To achieve the only position in the earth exactly where cave paintings of prehistoric maritime existence have been uncovered, archaeologists have to dive to the bottom of the Mediterranean off southern France.
Then they have to negotiate a 137-property all-natural tunnel into the rock, passing by the mouth of the cave right until they emerge into a substantial cavern, considerably of it now submerged.
A few adult males died striving to find this “underwater Lascaux” as rumors distribute of a cave to match the just one in southwestern France that fully modified the way we see our Stone Age ancestors.
Lascaux — which Picasso visited in 1940 — proved the urge to make art is as previous as humanity by itself.
Archaeologist Luc Vanrell’s lifetime transformed the second he surfaced within the Cosquer cavern and saw its staggering pictures. Even now, 30 a long time on, he remembers the “aesthetic shock.”
But the cave and its treasures, some courting back additional than 30,000 decades, are in grave hazard. Local climate transform and h2o and plastic pollution are threatening to clean absent the art prehistoric guys and women developed around 15 millennia.
Since a unexpected in the vicinity of-5-inch increase in the sea stage there in 2011, Vanrell and his colleagues have been in a race in opposition to time to document almost everything they can.
Each individual yr the superior h2o mark rises a handful of extra millimeters, feeding on absent a small extra of the historic paintings and carvings.
“Indispensable for researchers”
Vanrell and the diver-archaeologists he prospects are owning to get the job done quicker and a lot quicker to examine the past corners of the 27,000 sq. foot grotto to maintain a trace of its neolithic miracles just before they are misplaced.
An virtually existence-sized recreation of the Cosquer cavern will open up this week a few miles absent in Marseille.
AFP joined the dive workforce before this calendar year as they raced to finish the digital mapping for a 3D reconstruction of the cave.
Around 600 symptoms, visuals and carvings — some of aquatic daily life never ever just before found in cave paintings — have been identified on the walls of the huge cave 37 meters beneath the azure waters of the amazing Calanques inlets east of Marseille.
“We fantasized about bringing the cave to the surface area,” reported diver Bertrand Chazaly, who is in cost of the operation to digitalize the cave.
“When it is finished, our digital Cosquer cavern — which is precise to in just millimeters — will be indispensable for scientists and archaeologists who will not be in a position to physically get inside of.”
The cave was some “10 kilometers from the coast” when it was in use, archaeologist Michel Olive informed AFP. “At the time we have been in the center of an ice age and the sea was 135 meters lower” than it is these days.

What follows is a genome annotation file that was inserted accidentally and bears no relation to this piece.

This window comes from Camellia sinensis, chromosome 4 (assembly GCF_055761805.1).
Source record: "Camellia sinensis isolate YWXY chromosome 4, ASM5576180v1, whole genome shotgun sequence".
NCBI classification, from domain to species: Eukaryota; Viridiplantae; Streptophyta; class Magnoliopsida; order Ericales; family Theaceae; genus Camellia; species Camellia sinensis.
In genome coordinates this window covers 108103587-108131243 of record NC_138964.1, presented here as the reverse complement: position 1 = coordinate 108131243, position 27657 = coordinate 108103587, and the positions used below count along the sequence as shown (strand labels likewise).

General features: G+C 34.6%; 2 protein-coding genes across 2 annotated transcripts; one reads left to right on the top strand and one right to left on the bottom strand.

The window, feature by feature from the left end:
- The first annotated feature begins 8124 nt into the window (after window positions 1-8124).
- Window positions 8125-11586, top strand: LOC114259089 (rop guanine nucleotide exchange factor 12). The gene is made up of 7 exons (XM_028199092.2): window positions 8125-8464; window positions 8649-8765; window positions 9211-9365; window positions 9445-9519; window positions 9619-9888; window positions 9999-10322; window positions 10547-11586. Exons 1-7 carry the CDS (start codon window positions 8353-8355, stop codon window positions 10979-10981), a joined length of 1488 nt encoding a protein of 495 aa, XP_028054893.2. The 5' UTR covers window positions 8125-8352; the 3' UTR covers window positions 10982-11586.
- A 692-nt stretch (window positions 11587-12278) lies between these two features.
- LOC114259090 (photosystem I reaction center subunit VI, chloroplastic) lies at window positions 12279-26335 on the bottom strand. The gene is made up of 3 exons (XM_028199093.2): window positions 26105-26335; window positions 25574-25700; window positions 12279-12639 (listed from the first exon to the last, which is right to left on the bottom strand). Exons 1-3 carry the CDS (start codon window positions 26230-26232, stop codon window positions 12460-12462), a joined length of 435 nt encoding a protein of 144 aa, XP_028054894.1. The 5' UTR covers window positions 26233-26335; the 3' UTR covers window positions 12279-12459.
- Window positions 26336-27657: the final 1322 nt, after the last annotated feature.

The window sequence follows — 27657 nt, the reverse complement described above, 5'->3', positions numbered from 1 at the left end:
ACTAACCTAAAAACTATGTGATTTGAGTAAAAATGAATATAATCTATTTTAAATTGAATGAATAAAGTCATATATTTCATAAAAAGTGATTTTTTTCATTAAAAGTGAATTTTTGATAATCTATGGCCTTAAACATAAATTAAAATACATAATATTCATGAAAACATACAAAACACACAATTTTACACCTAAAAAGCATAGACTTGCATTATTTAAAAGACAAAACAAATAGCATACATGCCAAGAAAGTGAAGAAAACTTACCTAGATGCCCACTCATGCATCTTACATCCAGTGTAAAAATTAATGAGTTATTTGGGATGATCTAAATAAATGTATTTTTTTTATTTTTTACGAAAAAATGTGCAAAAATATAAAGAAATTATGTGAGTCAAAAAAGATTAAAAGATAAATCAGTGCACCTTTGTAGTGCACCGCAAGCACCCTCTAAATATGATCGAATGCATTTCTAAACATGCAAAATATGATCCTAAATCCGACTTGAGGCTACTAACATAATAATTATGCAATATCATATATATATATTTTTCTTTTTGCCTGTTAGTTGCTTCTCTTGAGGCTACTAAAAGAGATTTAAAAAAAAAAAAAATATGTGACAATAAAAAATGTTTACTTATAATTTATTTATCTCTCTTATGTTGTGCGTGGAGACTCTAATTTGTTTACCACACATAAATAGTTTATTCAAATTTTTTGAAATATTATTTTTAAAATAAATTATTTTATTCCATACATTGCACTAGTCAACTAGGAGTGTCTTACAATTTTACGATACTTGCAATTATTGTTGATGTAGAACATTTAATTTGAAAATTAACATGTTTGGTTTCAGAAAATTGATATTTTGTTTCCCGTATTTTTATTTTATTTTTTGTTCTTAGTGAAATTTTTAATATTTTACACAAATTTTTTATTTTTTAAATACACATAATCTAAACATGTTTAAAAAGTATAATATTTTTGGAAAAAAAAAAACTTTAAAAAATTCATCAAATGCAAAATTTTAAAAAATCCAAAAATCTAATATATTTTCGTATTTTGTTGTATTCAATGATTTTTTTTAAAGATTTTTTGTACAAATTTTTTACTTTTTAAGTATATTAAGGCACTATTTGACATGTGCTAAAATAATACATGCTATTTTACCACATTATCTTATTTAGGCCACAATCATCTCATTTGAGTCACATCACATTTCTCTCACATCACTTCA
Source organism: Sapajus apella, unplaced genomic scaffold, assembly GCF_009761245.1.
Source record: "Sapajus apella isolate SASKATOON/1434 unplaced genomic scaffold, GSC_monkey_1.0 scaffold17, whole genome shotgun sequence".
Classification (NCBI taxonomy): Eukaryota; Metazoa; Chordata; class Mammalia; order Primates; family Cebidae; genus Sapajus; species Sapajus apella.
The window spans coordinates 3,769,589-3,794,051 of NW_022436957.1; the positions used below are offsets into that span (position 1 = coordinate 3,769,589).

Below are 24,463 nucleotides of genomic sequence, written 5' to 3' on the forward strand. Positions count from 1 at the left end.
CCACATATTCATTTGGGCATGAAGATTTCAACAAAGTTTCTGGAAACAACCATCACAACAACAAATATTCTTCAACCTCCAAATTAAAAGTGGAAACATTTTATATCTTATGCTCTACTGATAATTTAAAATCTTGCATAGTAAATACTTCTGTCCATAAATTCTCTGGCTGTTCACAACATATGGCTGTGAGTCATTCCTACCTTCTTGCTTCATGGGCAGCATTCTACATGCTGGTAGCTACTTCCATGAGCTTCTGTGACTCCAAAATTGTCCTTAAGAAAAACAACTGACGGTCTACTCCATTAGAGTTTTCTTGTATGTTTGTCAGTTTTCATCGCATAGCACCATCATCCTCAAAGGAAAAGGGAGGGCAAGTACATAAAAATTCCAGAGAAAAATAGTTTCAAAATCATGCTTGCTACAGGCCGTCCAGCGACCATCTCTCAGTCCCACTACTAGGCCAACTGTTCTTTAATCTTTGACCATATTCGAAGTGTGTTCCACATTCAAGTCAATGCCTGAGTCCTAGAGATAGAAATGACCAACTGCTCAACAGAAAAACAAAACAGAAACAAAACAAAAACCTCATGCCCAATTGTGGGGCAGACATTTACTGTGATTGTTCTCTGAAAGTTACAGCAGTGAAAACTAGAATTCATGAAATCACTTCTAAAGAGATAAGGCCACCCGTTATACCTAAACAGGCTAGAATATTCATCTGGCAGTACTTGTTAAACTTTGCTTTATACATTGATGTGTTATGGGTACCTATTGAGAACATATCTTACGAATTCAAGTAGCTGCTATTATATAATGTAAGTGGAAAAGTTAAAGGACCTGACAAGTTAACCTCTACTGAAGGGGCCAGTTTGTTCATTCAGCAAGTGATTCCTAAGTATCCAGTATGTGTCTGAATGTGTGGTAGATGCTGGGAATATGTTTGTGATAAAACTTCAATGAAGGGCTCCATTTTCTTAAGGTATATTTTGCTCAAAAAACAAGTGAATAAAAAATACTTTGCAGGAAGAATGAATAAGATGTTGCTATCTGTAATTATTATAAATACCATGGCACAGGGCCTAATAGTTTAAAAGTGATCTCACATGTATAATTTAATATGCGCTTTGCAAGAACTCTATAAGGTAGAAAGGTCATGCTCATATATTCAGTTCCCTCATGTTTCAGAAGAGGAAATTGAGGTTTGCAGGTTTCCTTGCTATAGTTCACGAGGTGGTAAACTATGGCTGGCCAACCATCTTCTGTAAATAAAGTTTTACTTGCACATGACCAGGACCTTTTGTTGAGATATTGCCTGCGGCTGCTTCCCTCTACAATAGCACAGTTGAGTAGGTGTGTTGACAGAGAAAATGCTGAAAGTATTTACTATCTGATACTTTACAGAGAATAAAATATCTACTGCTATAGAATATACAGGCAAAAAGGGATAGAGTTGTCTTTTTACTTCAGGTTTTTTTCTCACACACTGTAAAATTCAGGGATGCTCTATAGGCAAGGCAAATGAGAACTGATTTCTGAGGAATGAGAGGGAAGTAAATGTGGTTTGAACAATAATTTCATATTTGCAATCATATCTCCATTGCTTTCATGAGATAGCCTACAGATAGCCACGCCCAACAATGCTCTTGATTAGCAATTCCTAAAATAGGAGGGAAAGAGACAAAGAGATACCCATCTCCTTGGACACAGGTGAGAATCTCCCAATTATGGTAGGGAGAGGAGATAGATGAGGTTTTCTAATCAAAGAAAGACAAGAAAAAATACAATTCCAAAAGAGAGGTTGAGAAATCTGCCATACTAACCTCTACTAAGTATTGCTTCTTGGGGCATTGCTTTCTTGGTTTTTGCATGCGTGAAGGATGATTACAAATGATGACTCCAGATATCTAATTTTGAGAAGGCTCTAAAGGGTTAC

From the dive boat, Olive, who is in demand of researching the cave, attracts with his finger a vast plain exactly where the Mediterranean now is. “The entrance to the cave was on a little promontory dealing with south over grassland safeguarded by cliffs. It was an incredibly superior put for prehistoric guy,” he mentioned.
The partitions of the cave show the coastal basic was teeming with wildlife — horses, deer, bison, ibex, prehistoric auroch cows, saiga antelopes but also seals, penguins, fish and a cat and a bear.
The 229 figures depicted on the walls go over 13 different species.
But neolithic males and girls also left a mark of by themselves on the partitions, with 69 crimson or black hand prints as properly as a few left by oversight, such as by small children.
And that does not depend the hundreds of geometric indications and the 8 sexual depictions of male and woman human body pieces.
What also stands out about the cave is the size of time it was occupied, explained Vanrell, “from 33,000 to 18,500 several years back”.
The sheer density of its graphics puts “Cosquer amongst the 4 major cave art web-sites in the planet together with Lascaux, Altamira in Spain and Chauvet,” which is also in southern France.
“And simply because the cave walls that are currently underwater have been possibly also after adorned, absolutely nothing else in Europe compares to its dimension,” he included.
Exploring Cosquer is also “addictive”, the 62-12 months-old insisted, with a twinkle in his eye. “Some people today who have been operating on the website get frustrated if they haven’t been down in a although. They skip their favored bison,” he smiled.
For Vanrell, diving down is like a “journey into oneself”. The spirit “of the spot seeps into you.”
“I came across a hand print”
Henri Cosquer, a specialist deep sea diver working a diving faculty, stated he found the cave by probability in 1985, just 15 meters off the bare limestone cliffs.
Little by very little he dared to enterprise further more and additional into 137-metre-long breach in the cliff until just one working day he arrived out by means of a cavity slash out by the sea.